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Danny St-Pierre's Petite Maison Could Do More, Writes Lesley Chesterman

Mile End restaurant needs adjustments, but critic will return

Danny St-Pierre, inside Petite Maison
Danny St-Pierre, inside Petite Maison
Randall Brodeur

In a year that has produced three-star-and-up (on four) raves for Hoogan & Beaufort, La Récolte, Fiorellino, and Pizzeria Melrose, the critic for the Gazette has, more often than not, dined at restaurants that teeter on the edge. Enough elements to recommend, but enough missteps to warrant some caveats, in other words. Enter the two-and-a-half-star review, seen so far in 2016 at the likes of Nozy, Tripes & Caviar (soon to close), Le Margaux, M.Mme, Jellyfish, and Luciano. This week, Lesley Chesterman puts chef Danny St-Pierre's Petite Maison in the same category. If not for some shaky service, and food that feels a bit too safe at times, the critic would have liked the relatively new Mile End restaurant even more.

It's the first review for Petite Maison since St-Pierre obtained his long-awaited alcohol permit, and extended his hours beyond brunch, which, for the record, La Presse critic Marie-Claude Lortie adored. Chesterman is fond of the chef too: "With his ever-present smile, easy laugh and bright eyes framed in stylish spectacles, St-Pierre is a chef whose obvious ambition is tempered with a big dose of charm. On top of that, he’s a great cook (...)." The meal begins with St-Pierre's signature poutine inversée, which the chef sells in supermarkets thanks to a partnership with St-Hubert. Chesterman loves 'em. "I ate two but could have happily inhaled them all."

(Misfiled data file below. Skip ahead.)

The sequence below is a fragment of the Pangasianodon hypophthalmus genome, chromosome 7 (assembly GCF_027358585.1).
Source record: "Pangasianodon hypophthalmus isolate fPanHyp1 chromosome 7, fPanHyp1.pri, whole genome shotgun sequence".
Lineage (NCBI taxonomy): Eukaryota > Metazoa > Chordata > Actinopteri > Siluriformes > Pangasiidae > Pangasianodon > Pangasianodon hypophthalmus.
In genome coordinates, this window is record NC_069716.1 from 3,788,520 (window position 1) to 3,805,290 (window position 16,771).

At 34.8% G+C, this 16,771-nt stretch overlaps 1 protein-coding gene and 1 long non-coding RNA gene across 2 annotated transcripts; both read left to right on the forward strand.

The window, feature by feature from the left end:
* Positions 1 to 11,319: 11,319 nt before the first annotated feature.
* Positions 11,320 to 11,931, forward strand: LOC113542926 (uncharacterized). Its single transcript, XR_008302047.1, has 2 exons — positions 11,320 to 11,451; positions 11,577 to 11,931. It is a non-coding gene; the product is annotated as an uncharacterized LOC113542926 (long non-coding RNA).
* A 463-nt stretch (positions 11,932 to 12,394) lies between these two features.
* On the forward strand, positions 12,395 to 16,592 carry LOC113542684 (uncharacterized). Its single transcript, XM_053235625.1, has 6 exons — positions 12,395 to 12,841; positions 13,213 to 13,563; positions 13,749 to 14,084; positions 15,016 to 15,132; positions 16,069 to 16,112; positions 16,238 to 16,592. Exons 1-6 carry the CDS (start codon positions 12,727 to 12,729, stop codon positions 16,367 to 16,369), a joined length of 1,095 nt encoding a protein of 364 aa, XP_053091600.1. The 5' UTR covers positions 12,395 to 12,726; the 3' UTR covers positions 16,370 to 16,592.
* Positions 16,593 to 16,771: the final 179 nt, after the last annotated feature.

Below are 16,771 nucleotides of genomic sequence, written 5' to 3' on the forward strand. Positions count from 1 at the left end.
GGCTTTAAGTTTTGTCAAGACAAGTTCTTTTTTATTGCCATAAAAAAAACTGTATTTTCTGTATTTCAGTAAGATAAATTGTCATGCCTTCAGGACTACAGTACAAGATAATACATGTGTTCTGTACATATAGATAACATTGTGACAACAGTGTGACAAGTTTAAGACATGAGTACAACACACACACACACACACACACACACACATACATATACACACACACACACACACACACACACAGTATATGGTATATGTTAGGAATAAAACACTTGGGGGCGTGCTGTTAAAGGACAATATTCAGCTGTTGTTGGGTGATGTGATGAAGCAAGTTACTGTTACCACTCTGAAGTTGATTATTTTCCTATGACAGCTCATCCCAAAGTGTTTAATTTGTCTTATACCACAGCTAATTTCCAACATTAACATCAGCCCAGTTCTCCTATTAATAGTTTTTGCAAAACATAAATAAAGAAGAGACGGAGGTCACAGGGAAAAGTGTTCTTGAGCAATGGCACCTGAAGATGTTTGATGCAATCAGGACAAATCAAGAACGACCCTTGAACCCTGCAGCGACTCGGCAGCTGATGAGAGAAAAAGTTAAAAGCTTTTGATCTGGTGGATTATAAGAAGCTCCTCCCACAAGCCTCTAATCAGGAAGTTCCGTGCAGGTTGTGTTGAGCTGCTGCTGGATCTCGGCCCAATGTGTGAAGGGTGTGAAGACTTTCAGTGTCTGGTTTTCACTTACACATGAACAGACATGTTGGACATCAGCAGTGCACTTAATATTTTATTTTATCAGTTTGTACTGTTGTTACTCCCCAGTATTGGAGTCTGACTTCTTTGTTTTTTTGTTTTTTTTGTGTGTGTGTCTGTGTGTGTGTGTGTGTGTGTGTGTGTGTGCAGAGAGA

Two strong starters follow: a beet and feta salad, and "perfect" duck rillettes with onion confit. A ham steak on pappardelle carbonara is delicious, but could benefit from a vegetable to balance out the decadent one-two punch. Hake in lobster bisque with lentils proves that St-Pierre "is an excellent fish cook", and a "luscious" mushroom risotto ends the trio of mains on a high note. Desserts — puff pastry with whipped cream, blackberries, and raspberry sauce; maple blanc manger; chocolate bread pudding, with hazelnuts and cherries — are less successful, however, and leave Chesterman "longing for more." Petite Maison's tidy wine list is well-chosen and priced, and a lot of the food is good, and inexpensive. While Chesterman is "eager to return", she concludes that "with a chef of St-Pierre’s talents I’d like to see a little more complexity in the plates." Two and a half stars on four.

Petite Maison

5589 avenue du Parc, Montreal, Quebec H2V4H2 (514) 303-1900 Visit Website